Submission + - Red Star: North Korea's operating system revelaed (

rippeltippel writes: Linux-based and with a stylish OSX-like interface, it tackles illegal file exchanges by watermarking your data and reboots itself when you try to tamper with the OS.

From the article:
"If a user makes any changes to core functions, like trying to disable its antivirus checker or firewall, the computer will display an error message or reboot itself. [...] Illegal media is usually passed person-to-person in North Korea using USB sticks and microSD cards, making it hard for the government to track where they come from. Red Star tackles this by tagging, or watermarking, every document or media file on a computer or on any USB stick connected to it"

Submission + - Secret trade agreement covering 68% of world services published by WikiLeaks (

schwit1 writes: The text of a 19-page, international trade agreement being drafted in secret was published by WikiLeaks on Thursday as the transparency group’s editor commemorated his two-year anniversary confined to the Ecuadorian Embassy in London.

Fifty countries around the globe have already signed on to the Trade in Service Agreement, or TISA, including the United States, Australia and the European Union. Despite vast international ties, however, details about the deal have been negotiated behind closed-doors and largely ignored by the press.

In a statement published by the group alongside the leaked draft this week, WikiLeaks said “proponents of TISA aim to further deregulate global financial services markets,” and have participated in “a significant anti-transparency manoeuvre” by working secretly on a deal that covers more than 68 percent of world trade in services, according to the Swiss National Center for Competence in Research.

Submission + - NIgerian born UK TV repairman sentenced 16 months prison for 91% reuse ( 1

retroworks writes: The Guardian uses a stock photo of obvious electronic junk in its coverage of the sentencing of Joseph Benson of BJ Electronics. But film of the actual containers showed fairly uniform, sorted televisions which typically work for 20 years. In 2013, the Basel Convention Secretariat released findings on a two-year study of the seized sea containers containing the alleged "e-waste", including Benson's in Nigeria, and found 91% working and repaired product. The study, covered in Slashdot last February, declared the shipments legal, and further reported that they were more likely to work than new product sent to Africa (which may be shelf returns from bad lots, part of the reason Africans prefer used TVs from nations with strong warranty laws).

Director of regulated industry Harvey Bradshaw of the UK tells the Guardian: "This sentence is a landmark ruling because it's the first time anyone has been sent to prison for illegal waste exports." But 5 separate university research projects question what the crime was, and whether prohibition in trade is really the best way to reduce the percentage of bad product (less than 100% waste). Admittedly, I have been following this case from the beginning and interviewed both Benson and the Basel Secretariat Executive Director, and am shocked that the UK judge went ahead with the sentencing following the publication of the E-Waste Assessment Study last year. But what do Nerds at Slashdot think about the campaign to arrest African geeks who pay 10 times the value of scrap for used products replaced in rich nations?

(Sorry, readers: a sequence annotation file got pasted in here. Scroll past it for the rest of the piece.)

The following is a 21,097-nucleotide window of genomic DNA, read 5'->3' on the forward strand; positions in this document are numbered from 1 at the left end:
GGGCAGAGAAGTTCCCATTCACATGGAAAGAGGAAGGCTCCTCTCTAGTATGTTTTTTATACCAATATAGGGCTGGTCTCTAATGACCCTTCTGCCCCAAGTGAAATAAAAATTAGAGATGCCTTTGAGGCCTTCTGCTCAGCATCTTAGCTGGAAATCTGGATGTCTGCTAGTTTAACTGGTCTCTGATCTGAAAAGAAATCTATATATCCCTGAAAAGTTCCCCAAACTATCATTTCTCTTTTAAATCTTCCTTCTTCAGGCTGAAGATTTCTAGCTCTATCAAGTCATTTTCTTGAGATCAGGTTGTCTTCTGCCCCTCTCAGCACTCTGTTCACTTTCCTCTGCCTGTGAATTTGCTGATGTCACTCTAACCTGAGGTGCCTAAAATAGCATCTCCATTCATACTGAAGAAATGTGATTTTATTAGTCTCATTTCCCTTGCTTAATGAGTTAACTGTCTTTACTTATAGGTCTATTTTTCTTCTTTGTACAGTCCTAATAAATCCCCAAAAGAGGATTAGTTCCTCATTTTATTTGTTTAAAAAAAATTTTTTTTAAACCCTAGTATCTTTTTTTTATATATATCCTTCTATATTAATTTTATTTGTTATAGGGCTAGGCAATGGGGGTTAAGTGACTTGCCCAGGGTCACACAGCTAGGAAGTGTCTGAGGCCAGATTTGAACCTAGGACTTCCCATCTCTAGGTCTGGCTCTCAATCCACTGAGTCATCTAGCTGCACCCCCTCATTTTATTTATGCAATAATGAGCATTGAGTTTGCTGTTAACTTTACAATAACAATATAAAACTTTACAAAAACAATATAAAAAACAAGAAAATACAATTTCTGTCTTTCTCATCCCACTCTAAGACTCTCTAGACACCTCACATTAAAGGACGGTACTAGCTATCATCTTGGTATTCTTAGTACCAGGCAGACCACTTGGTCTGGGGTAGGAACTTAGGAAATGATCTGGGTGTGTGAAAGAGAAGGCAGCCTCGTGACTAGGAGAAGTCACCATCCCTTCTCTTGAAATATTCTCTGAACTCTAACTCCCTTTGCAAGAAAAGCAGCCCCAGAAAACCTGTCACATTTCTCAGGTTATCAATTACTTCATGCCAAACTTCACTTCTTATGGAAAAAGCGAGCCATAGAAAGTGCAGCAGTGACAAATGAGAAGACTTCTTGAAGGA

Submission + - Ask Slashdot: Replicated filesystem for linux - disconnected use

TarpaKungs writes: There are many clustered filesystems for linux — most seem to have HPC clustering or failover in mind and assume there is relatively continuous network connectivity between the hosts.

I'm after one that would suit multiple clients (laptops typically) in a "business/home" usage scenario with very intermittent connectivity.

Right now, I have a central fileserver at home which is backed up properly and similar at work. I work mostly on a laptop (which is the way everyone in my family and most of my work colleagues are going. I occasionally sync back to my home server and work servers with unison over ssh, which is a great tool.

I'm not looking for a caching solution that depends on the network being there — I'm after a full on replicated (at the file level, not the block) filesystem preferably with no concept of a master (unison handles this quite well).

So there seem to be a couple of directions I could take:

1) Run unison as root from a script with a carefully chosen config file per FS area. Write a script runs when (say) at-home WiFi is detected, so as to avoid syncing over a mobile link. Email errors to me for manual fixing (unison generally "does the right thing" and baulks before doing something that is not provably correct).


2) Find a more elegant solution that works at the kernel or daemon level.


1 — Anyone done this and did it work out?

2 — Are there any well maintained linux network filesystems worth looking at that would behave well in a WAN-with-intermittent-connectivity context?



Submission + - EFF to unveil Open Wireless Router for Open Wireless Movement (

hypnosec writes: A new movement dubbed the Open Wireless Movement is asking users to open up their private Wi-Fi networks for total strangers – a random act of kindness – with an aim of better securing networks and facilitating better use of finite broadband resources. The movement is supported by non-profit and pro-internet rights organisations like the Electronic Frontier Foundation (EFF), Mozilla, Open Rights Group, and Free Press among others. EFF is planning to unveil one such innovation – Open Wireless Router – at the Hackers on Planet Earth (HOPE X) conference to be held next month on New York. This firmware will allow individuals to share their private Wi-Fi to total strangers to anyone without a password.